Saving the Sandwich Generation
Suddenly, President Obama has discovered the existence of the Sandwich Generation! In the run-up to tonight’s State of the Union, which focused on the trials of the middle class, he introduced a proposal to spend $102.5 million to support adult children taking care of elderly parents at home.
It’s about time. As the president said in his speech, “This recession has also compounded the burdens that America's families have been dealing with for decades.” Even before the Great Recession, middle-class adult children were falling into debt, squeezed between sending their kids to college and caring for ailing parents. I’ve written an upcoming book, Passages in Caregiving, to describe how we do it—by forfeiting our jobs, our homes, our own health care, and discarding any thought of retirement as a pipe dream.
Let me give you some numbers to demonstrate the burdens on the Sandwich Generation: Nearly 50 million American adults are now serving as unpaid family caregivers for aging parents or spouses. This is the reality inside one-third of American households. Today’s average family caregiver is a 48-year-old woman who holds down a paid job and spends 20 hours a week providing unpaid care for a relative or chronically ill spouse. Half of these selfless folks report a high level of stress.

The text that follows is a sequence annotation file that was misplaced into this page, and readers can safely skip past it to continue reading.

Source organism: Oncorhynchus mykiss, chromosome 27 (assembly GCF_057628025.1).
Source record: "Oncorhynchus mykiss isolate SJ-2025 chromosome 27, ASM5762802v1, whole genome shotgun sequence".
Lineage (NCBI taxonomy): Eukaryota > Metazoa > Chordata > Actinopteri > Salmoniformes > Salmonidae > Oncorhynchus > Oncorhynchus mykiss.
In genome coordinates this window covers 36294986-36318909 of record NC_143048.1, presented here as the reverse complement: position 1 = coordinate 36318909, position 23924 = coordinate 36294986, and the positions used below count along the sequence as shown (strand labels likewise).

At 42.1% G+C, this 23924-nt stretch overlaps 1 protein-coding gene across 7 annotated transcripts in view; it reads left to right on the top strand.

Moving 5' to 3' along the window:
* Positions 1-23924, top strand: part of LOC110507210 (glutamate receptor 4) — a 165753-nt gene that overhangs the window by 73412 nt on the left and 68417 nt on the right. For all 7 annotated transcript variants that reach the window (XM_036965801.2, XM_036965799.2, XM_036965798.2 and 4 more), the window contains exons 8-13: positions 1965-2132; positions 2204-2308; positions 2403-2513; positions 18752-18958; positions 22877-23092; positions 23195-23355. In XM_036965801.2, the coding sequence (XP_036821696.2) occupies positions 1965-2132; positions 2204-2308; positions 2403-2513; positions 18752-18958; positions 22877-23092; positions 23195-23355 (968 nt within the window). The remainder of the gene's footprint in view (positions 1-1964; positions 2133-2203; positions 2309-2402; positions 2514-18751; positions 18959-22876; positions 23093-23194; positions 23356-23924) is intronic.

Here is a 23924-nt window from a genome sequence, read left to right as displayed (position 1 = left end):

This overload of responsibilities lasts for an average of five years, often many more. Why? Because people are sent home from the hospital quicker and sicker to family members who are untrained, unprepared, and offered virtually no help from the government for long-term care at home. Think of your sister with MS, your dad with an enlarged heart and diabetes, or your spouse with early signs of dementia. My husband, Clay Felker, died 17 years after his first cancer due to secondary conditions that developed from treatment.
The problem is that President Obama’s $102.5 million for caregivers is a drop in the bucket when you consider how much money our vast army of unpaid caregivers saves the government. In 2007, the estimated economic value of family caregivers’ unpaid work was $375 billion. (And that’s calculated at the paltry going rate for home health care, $7.50-$9 an hour.)
What’s more, this outdated underestimate does not count the secondary cost of declines in caregivers’ own health. Many recent clinical studies show that long-term caregivers are at high risk for sleep deprivation, immune-system deficiency, muscle and joint problems, depression, chronic anxiety, loss of concentration, and premature death. In short, while it’s grand that Obama is recognizing the struggles of the Sandwich Generation, his State of the Union proposal offers far too little. Here’s hoping Congress will strengthen the proposal, and that states and local government will respond, too.
Gail Sheehy is an American writer and lecturer, most notable for her books on life and the life cycle. She is also a contributor to Vanity Fair, and can be found at gailsheehy.com